She must understand the structure of her own self and work with it—similarly to the way you’d work to write a sonnet within the limitations of its defined form. You cannot be who you are not. You must make the very best of who you are.
My husband Jim McCoy, who’s a life coach, calls this “Playing the You game.”
Who am I, creatively? I write one book at a time, slowly, sometimes painfully, and only with regard to what story is pulling at me—which is usually something that is thematically personal.
I always struggle to find time (yes, my day job cuts me here), mental space, and faith to write and revise, over the three-to-four years that each book takes. A salesperson at my publisher told me recently that she liked that I “never borrowed from myself” from one book to the next. I had never thought of this before, and while I think it’s true, I must add that I see there has been a cost to this approach, in an industry where many publishers and readers are eager to see a new book from an author in a few months, not a few years.
But still, this is who I am. My creative rhythm isn’t in synch with the market, and neither is my compulsion to write individual rather than series books.
(I just mentioned that my day job cuts me in terms of time. But it saves me, too, because I don’t have to finish a book too soon in order to receive a check.)
In terms of managing a bumpy career, I have to say: What long-term career is not bumpy? None.
That said, in mine, I have had an extraordinarily spectacular piece of luck: my editor, Lauri Hornik. She was an assistant editor at Houghton Mifflin when she bought my first novel. She has published every book since, and she is now President and Publisher at Dial.
Lauri is creative, smart, and sane; I trust her taste and her heart and her advice and her leadership. She kept me over the years, and I have kept her. This means that her presence has softened the bumps. Sometimes my books have sold well for her, and sometimes they have not. Sometimes my books have gotten raves from the critics; sometimes they have gotten pans.
I haven’t had to walk this path alone.
I don’t know what the future holds. I have seen many good writers be “let go” by their publishers, and many good editors lose their jobs, and many other things happen in our industry, so I can’t take my partnership with Lauri for granted.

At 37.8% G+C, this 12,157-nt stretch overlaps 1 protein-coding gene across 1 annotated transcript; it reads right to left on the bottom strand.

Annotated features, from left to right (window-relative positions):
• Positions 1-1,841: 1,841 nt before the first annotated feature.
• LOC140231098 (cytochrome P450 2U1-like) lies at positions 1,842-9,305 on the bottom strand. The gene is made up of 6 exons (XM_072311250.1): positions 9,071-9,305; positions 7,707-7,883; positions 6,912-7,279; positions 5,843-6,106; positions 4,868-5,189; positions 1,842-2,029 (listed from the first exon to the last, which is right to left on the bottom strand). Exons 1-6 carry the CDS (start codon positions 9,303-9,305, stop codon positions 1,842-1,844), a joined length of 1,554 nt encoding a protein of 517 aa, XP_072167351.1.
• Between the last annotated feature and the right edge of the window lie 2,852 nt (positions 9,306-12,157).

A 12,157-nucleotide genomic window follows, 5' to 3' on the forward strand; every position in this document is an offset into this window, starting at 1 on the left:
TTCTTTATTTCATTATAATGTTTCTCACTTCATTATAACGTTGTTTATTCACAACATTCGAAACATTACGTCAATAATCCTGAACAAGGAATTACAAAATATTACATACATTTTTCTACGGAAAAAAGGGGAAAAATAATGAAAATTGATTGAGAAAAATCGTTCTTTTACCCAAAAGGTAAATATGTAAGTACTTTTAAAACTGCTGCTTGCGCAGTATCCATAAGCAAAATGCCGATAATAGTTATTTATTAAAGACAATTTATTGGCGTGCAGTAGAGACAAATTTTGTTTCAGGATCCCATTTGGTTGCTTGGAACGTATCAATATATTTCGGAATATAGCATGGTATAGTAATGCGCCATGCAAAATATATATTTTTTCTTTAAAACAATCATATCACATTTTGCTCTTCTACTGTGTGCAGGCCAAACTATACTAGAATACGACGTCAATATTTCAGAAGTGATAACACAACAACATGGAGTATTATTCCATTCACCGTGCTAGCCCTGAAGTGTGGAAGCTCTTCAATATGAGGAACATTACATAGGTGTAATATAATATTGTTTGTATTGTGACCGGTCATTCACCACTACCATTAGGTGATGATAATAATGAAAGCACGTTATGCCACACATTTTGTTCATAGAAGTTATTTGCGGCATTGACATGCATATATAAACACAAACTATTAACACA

What I do know is that I will fight for it.
What does that mean? It means that I work to keep our lines of communication open; I will take an active role in discussing business matters directly with Lauri rather than stepping back to let my agent handle it, especially when the topic is sensitive (yes, money).
To further manage the bumps, I try to divide my creative soul from my business soul.
For that, another long-term relationship has been vital, with my agent, Ginger Knowlton. But I need my agent to handle business, not creative issues—and as I said below, I still keep my hand in on business issues. I am a person who needs whatever control I can get. I honor that need.
All of this makes me suddenly realize something: That my long-term career has been full of long-term relationships, period. This also means my long-term friendships with other writers who are on this same path of sustaining a writing life through the downs and ups. I work hard to keep up these relationships and to keep friendships alive.
Being a good friend and having good friends is important to me.
Lastly—and I’ve gone on a while, eh?—you asked about bumps to the heart. My heart is a road full of potholes and cement patches. But I work to remember the good things that have happened, the readers who have appreciated my stories and my own delight in them.
But I need to be careful. I have learned to keep my head down when I’m writing a book and also after I’ve published it, and to obey this rule above all: to love my book and to honor who I am and what I have achieved.
This means that I do not compare myself to others. For example—being truthful—I used to almost enjoy beating myself up with the specter of Laurie Halse Anderson. I would say to myself: “Laurie works harder than you! Laurie is more gifted than you! Etc.”
A few years ago, I confided in Laurie that I did this. She was horrified, and having that conversation helped heal me. I suddenly saw how wrong it was to use the avatar of another writer as a way to punish myself for my perceived shortcomings. Wrong and unfair, to me and to her. Her heart is as pockmarked as mine. She is not on some pedestal of achievement. She is a real person.
But as I think about my heart, what I come back to is how much I love creating stories, and how important I think stories are. Lots and lots of different stories.